Yet another example involves Japan‘s first demonstration experiment, held in 2013, for a smart community project at an industrial park. Led by F-Grid Ohira, Miyagi Limited Liability Partnership (LLP), the project used Yokogawa‘s community energy management system (CEMS) to interconnect the factories within the industrial park, optimizing the balance between locally generated power/heat and the purchase of power from the utility grid to achieve a 20% reduction in energy cost.

Yokogawa also participates in demonstration experiments involving a virtual power plant (VPP). The VPP system bundles diverse power resources held by factories and households, acting like a physically integrated power plant that centrally controls supply and demand of energy through advanced remote management technology. In one instance, Yokogawa built a resource aggregator system to enable integrated remote control of pumps at several water purification plants in Japan‘s Shiga Prefecture, maintaining stable water supply while improving response to the fluctuating energy demand.

smiling people

The concept of industrial symbiosis has been around for quite some time, but lately it has been drawing new attention with the rising awareness that businesses urgently need to work together to secure the planet‘s future. What‘s more, technologies have advanced enough to make industrial symbiosis a reality. Over the years, Yokogawa has collaborated with our customers and partners to operate their plants and social infrastructure projects in a safe, effective manner. Drawing on our experience and cutting-edge technologies, we at Yokogawa aim to become the node of an industrial symbiotic economy through which diverse businesses and industries are solidly connected in dynamic harmony.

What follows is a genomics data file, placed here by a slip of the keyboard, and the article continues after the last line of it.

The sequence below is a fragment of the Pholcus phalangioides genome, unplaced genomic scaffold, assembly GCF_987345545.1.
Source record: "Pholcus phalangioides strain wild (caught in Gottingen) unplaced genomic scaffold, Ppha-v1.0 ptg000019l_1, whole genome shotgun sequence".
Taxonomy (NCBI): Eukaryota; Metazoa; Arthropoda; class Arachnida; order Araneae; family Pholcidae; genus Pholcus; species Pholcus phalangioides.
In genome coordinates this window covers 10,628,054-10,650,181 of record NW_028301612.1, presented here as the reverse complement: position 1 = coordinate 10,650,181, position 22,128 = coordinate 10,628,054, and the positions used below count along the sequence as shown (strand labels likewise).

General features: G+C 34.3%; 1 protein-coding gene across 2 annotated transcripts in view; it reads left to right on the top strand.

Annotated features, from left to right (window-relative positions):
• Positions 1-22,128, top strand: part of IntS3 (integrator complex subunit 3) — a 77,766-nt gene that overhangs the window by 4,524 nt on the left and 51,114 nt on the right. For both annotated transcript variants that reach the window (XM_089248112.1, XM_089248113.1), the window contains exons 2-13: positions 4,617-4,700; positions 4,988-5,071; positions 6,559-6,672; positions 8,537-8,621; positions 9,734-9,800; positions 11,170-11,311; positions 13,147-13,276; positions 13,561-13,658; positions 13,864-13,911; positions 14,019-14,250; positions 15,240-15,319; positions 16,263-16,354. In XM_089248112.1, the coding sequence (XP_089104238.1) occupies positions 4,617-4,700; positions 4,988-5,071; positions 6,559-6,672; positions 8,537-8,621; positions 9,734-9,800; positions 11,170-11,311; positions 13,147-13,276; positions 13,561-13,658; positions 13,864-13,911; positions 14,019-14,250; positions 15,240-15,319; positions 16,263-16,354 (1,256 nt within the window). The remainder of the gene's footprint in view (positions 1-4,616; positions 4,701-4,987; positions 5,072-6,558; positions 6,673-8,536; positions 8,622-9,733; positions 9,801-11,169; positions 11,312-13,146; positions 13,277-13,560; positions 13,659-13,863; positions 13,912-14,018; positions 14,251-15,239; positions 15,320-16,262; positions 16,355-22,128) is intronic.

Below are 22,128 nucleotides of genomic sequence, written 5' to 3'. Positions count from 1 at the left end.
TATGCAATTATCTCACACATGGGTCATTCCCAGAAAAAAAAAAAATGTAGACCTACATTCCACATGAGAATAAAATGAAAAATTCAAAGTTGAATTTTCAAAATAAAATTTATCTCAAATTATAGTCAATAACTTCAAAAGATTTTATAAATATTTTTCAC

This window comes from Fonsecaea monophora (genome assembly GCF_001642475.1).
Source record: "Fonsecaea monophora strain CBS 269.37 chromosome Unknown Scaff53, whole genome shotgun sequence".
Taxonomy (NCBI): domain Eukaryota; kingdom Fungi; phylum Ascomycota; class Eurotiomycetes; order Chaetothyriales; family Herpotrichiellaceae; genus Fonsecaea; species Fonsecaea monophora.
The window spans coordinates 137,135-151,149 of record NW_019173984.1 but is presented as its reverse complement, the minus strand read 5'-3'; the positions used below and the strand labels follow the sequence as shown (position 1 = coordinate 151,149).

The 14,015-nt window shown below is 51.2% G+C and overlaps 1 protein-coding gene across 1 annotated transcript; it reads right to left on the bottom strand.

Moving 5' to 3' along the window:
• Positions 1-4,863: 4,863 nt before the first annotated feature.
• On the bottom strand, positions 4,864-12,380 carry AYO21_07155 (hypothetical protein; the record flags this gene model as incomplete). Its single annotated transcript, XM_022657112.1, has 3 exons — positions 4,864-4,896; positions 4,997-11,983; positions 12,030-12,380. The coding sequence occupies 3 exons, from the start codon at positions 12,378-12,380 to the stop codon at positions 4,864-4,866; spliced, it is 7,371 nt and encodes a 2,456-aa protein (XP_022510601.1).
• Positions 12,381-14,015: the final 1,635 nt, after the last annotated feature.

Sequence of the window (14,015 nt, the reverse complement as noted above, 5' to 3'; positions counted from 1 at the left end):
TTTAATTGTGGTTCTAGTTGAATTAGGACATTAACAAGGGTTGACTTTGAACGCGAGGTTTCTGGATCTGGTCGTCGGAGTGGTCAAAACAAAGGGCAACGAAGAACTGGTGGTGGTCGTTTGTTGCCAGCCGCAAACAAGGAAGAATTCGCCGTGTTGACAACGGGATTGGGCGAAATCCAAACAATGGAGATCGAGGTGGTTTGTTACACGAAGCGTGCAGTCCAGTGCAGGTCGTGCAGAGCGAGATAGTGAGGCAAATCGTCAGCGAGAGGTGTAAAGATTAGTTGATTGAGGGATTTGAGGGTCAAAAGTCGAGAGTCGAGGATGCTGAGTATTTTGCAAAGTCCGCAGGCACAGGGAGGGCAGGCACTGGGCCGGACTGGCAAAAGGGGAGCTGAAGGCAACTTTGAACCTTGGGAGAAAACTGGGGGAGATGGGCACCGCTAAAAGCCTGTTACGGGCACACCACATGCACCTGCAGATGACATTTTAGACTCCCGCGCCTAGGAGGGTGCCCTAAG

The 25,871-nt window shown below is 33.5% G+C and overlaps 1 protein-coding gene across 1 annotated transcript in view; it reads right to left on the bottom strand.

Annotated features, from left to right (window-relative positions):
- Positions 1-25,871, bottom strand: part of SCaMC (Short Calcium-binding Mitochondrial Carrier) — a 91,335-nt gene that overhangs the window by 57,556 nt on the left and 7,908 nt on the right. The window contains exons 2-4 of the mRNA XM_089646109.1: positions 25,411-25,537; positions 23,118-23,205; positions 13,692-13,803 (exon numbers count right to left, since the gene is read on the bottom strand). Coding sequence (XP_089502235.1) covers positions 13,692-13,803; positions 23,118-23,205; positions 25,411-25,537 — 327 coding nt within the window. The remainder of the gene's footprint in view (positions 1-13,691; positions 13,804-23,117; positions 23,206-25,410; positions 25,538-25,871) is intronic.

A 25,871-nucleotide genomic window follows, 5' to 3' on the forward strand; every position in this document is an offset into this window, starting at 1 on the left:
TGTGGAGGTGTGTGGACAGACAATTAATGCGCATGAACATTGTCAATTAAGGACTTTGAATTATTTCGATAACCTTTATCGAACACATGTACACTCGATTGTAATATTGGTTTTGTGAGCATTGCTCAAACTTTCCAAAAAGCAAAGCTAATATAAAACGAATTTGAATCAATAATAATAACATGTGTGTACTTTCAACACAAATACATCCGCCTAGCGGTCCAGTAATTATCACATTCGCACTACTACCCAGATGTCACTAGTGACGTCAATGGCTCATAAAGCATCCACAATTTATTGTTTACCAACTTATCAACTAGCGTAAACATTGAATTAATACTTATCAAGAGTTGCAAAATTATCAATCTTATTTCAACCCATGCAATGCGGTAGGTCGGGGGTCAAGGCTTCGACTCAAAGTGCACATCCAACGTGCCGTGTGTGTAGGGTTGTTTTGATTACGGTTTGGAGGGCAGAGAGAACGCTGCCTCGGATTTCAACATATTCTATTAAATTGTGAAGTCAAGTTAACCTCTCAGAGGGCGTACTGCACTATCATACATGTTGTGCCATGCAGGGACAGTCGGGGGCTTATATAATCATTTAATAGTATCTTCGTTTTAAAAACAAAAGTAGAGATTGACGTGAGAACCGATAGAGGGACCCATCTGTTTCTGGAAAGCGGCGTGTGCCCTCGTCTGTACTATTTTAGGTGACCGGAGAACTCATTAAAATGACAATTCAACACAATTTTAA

References

“Population and Development” (in Japanese). United Nations Information Centre.
www.unic.or.jp/activities/economic_social_development/social_development/population/ (Accessed Dec. 24, 2021)
Annual Report on the Environment, the Sound Material-Cycle Society and Biodiversity in Japan 2017 (Japanese summary). Ministry of the Environment.
www.env.go.jp/policy/hakusyo/h29/pdf/gaiyou.pdf (Accessed Jan. 4, 2022)

facebook twitter Linkedin